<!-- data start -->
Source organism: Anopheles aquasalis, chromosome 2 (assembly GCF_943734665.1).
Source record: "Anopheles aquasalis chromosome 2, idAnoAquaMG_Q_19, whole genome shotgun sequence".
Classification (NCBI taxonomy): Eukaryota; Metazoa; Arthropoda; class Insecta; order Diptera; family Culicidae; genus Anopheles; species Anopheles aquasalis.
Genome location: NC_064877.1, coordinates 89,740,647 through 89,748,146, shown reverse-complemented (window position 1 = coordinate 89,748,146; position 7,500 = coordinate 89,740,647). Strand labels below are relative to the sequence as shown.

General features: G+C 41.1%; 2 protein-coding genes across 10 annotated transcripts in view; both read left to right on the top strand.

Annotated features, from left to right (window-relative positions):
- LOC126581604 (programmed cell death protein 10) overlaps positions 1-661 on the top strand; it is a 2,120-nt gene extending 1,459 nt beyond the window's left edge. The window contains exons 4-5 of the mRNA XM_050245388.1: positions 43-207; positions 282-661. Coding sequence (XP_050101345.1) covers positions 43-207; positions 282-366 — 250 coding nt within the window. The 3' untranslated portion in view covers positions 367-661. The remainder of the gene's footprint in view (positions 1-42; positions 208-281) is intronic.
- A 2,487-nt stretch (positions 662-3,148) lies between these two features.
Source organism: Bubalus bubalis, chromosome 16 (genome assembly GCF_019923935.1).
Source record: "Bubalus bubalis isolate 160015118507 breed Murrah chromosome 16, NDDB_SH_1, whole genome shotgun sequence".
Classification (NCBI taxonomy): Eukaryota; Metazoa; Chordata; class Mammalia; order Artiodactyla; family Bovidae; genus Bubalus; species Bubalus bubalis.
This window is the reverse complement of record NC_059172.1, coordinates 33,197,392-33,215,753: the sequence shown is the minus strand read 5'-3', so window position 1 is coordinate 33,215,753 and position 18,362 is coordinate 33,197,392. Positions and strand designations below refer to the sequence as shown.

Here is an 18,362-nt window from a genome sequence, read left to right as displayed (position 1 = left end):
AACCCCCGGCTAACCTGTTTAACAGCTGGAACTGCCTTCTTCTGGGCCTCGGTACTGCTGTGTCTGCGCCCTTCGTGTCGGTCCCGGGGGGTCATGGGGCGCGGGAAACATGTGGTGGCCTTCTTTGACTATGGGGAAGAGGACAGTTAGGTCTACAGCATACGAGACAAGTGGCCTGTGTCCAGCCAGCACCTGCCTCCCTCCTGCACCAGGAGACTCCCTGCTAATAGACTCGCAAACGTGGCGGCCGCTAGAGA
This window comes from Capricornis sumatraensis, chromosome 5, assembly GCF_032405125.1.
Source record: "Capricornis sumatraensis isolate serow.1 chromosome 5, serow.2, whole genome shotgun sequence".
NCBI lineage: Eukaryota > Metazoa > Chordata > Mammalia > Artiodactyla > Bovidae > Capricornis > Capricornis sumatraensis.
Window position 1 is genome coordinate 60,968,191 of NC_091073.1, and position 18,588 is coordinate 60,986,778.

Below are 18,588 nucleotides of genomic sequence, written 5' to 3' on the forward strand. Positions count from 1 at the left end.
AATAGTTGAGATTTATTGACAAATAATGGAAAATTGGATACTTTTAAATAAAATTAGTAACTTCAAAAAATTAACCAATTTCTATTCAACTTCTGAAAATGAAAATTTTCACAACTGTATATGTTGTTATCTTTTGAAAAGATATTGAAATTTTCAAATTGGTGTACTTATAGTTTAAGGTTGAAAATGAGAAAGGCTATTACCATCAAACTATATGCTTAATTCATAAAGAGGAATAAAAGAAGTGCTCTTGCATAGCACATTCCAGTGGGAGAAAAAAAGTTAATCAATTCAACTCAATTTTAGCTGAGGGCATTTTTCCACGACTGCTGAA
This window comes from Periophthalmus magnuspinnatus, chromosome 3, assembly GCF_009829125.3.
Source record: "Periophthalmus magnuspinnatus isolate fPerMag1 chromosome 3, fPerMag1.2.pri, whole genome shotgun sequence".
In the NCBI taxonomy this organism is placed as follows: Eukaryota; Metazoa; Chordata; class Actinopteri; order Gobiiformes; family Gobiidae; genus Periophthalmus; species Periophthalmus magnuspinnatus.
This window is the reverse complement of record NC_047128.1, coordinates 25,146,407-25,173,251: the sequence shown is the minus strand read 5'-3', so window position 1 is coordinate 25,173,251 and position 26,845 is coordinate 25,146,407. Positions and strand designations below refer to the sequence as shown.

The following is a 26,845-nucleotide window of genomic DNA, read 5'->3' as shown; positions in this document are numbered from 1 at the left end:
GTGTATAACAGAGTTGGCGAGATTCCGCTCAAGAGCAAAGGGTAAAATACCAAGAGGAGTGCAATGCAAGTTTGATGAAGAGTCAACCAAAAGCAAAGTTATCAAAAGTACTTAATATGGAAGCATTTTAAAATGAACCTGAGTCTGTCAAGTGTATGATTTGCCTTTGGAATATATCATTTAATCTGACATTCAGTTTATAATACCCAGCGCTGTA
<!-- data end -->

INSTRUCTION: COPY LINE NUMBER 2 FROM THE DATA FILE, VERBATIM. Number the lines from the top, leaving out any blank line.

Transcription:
Source record: "Anopheles aquasalis chromosome 2, idAnoAquaMG_Q_19, whole genome shotgun sequence".